In The Father, Anthony Hopkins plays Anthony, a man who’s trying to figure out how his life fits together. He’s become the missing piece in his own private jigsaw puzzle. Stalking around his spacious flat in London, the 80-something widower tells anybody who’ll listen—mostly his adult daughter, Anne (Olivia Colman), who drops in and out on regular visits that test her nerves—that he’s fine, and that his mind is like a steel trap. But there’s rust around the edges.
Anthony forgets names and dates and loses track of time; he hides valuables in a secret spot and later thinks that they’ve been lost or stolen; he’s plagued by hallucinations of strangers and loved ones, living and dead. The word “dementia” is never spoken aloud, but it hangs there in the apartment like a ghost. “I can look after myself,” Anthony insists. It’s as if he’s trying to convince himself. Sometimes it works, sometimes it doesn’t. The surest sign that Anthony is terrified is that he’s putting on such a brave face.
Florian Zeller’s film adaptation of his award-winning 2014 play, Le Père, represents a noble attempt to transform and transcend the material’s theatrical roots. It mostly succeeds. The staginess of the original script (coadapted and translated into English by Christopher Hampton) is extremely deliberate, because Anthony (called Andre in the French version) finds himself unexpectedly in a position where he is forced to perform. He’s impersonating a well-functioning version of himself, and scrutinizing his audience for responses. For his film-directorial debut, Zeller has employed a shooting style that draws out the play’s themes of psychological dislocation. “I wanted to play with broken memory by constantly changing the space,” he told Forbes. Watch carefully, and the layout and architecture of Anthony’s flat keeps changing around him, from scene to scene and sometimes even shot to shot. (Once you catch the trick, you never stop looking for it.) With its slow, steady tracking shots and labyrinthine single-location set—all long corridors and doors hanging ominously ajar—The Father plays with the language of horror films. Like Michael Haneke’s 2012 Palme d’Or winner, Amour, its scariness is directly proportional to its relatability.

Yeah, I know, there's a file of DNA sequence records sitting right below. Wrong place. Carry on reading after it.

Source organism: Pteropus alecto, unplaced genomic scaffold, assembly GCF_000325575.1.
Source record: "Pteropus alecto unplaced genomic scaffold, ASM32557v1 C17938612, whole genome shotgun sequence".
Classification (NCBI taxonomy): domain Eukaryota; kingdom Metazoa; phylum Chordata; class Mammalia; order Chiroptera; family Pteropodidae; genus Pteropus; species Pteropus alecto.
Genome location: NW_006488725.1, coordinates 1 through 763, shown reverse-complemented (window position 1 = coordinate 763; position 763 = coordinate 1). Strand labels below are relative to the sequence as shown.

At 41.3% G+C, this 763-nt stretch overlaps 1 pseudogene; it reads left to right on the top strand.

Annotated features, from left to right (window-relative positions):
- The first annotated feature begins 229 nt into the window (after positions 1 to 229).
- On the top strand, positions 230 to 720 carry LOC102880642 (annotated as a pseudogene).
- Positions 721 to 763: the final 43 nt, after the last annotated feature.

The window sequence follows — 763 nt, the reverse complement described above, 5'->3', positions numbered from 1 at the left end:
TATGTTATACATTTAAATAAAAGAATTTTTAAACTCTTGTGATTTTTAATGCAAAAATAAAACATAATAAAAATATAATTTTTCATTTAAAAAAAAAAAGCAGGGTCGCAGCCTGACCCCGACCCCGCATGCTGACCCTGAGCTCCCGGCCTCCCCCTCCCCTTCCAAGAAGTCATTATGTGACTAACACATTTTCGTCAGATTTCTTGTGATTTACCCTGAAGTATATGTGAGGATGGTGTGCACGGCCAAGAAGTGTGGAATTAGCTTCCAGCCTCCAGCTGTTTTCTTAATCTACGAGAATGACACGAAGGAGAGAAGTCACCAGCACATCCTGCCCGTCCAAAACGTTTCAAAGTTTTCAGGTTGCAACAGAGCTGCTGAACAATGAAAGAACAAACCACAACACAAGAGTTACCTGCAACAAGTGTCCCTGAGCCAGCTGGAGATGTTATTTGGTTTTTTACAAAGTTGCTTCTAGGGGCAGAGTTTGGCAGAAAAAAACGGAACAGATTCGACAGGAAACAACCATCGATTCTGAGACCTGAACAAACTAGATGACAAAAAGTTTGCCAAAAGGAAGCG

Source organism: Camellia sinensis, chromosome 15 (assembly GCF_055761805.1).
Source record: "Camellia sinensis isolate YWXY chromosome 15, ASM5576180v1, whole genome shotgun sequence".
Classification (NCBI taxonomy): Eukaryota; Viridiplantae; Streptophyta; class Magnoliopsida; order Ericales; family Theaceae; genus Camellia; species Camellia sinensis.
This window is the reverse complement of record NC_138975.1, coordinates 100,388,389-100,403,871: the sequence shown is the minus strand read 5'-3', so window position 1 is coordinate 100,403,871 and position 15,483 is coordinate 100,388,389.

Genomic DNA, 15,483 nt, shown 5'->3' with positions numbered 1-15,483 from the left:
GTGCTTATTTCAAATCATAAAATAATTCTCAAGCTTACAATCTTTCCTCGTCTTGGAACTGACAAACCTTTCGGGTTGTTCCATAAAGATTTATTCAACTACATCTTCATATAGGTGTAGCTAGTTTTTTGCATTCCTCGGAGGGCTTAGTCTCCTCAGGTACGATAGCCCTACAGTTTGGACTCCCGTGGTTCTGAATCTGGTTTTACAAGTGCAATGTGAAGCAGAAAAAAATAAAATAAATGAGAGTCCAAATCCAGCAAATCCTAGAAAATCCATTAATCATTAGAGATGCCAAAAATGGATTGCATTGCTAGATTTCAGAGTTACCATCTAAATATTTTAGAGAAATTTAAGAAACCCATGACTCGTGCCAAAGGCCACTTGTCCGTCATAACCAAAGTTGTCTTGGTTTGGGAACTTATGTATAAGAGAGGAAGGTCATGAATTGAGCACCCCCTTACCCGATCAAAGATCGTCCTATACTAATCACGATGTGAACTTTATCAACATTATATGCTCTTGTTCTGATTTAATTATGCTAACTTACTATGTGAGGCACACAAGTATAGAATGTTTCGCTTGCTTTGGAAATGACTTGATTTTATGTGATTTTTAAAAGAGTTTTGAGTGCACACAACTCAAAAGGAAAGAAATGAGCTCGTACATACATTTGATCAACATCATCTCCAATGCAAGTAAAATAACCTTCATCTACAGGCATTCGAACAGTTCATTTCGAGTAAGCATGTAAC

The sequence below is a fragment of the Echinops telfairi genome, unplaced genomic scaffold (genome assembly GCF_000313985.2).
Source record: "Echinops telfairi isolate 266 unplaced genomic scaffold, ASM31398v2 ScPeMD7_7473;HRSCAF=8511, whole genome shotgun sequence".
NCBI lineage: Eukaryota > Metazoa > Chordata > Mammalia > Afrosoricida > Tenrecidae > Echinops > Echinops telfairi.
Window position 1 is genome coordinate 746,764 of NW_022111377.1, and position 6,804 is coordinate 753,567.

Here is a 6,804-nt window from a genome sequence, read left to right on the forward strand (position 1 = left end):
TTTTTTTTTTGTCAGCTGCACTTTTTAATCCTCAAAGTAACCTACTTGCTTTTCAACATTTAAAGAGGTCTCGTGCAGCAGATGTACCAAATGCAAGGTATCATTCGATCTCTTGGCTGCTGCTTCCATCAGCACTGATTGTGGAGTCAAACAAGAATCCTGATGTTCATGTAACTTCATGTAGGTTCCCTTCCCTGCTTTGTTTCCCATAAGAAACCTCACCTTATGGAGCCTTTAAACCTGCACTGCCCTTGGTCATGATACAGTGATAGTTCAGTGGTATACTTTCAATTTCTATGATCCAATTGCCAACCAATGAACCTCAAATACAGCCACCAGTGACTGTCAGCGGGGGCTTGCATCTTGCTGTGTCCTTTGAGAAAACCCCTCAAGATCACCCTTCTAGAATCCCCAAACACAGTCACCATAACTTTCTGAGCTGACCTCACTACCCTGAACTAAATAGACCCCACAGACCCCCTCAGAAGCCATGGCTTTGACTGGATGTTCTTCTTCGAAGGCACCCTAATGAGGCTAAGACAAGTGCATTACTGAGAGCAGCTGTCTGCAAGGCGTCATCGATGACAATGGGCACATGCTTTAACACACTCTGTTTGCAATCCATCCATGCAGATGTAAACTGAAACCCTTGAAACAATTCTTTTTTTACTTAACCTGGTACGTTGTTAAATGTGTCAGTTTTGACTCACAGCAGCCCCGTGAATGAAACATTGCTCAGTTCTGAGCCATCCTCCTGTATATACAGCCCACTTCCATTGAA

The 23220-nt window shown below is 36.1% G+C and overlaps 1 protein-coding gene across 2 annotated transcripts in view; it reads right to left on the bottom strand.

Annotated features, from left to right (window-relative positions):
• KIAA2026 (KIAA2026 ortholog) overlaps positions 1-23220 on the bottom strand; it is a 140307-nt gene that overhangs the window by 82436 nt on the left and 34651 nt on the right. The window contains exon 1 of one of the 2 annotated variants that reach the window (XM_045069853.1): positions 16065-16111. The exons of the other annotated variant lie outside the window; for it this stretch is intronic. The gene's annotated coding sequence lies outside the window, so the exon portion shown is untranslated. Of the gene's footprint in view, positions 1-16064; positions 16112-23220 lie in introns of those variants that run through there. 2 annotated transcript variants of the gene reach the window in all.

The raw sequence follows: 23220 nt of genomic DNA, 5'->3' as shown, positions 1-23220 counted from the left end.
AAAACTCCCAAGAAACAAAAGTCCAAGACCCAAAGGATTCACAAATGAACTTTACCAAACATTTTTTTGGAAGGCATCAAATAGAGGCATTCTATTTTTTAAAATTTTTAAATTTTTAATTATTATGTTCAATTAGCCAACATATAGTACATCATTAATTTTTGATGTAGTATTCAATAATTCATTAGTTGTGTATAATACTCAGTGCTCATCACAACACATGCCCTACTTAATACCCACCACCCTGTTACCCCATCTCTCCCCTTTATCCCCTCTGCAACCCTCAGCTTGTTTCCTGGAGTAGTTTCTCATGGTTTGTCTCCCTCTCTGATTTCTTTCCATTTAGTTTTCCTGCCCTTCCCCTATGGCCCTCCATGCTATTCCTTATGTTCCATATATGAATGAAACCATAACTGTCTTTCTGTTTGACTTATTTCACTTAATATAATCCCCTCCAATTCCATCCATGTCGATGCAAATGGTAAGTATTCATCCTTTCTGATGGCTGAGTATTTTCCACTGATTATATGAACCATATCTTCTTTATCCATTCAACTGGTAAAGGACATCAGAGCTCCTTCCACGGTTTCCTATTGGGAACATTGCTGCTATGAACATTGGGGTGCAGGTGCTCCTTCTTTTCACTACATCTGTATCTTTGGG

What really elevates The Father and cinches its subtexts of psychic and emotional fragility are the performances of Hopkins and Colman, who are both deservedly Oscar-nominated but unlikely to win owing to past triumphs. (Hopkins, who at 83 is the oldest Best Actor nominee ever, also copped a BAFTA over the weekend.) Colman earned her statuette in 2019 for playing another, more imperious Anne—the 18th-century monarch made infamous by multiple stillbirths and miscarriages—in Yorgos Lanthimos’s The Favourite. She was great in that role (and gave the decade’s best acceptance speech after upsetting Glenn Close) but her work here is subtler and more rewarding. Zeller and Hampton’s choice to open up the script and give Anne more scenes—instead of simply being seen from her father’s compromised perspective—yields a fine, sympathetic portrait of love tested. At this point it seems that Colman can do anything; she’s never had a false moment as an actress.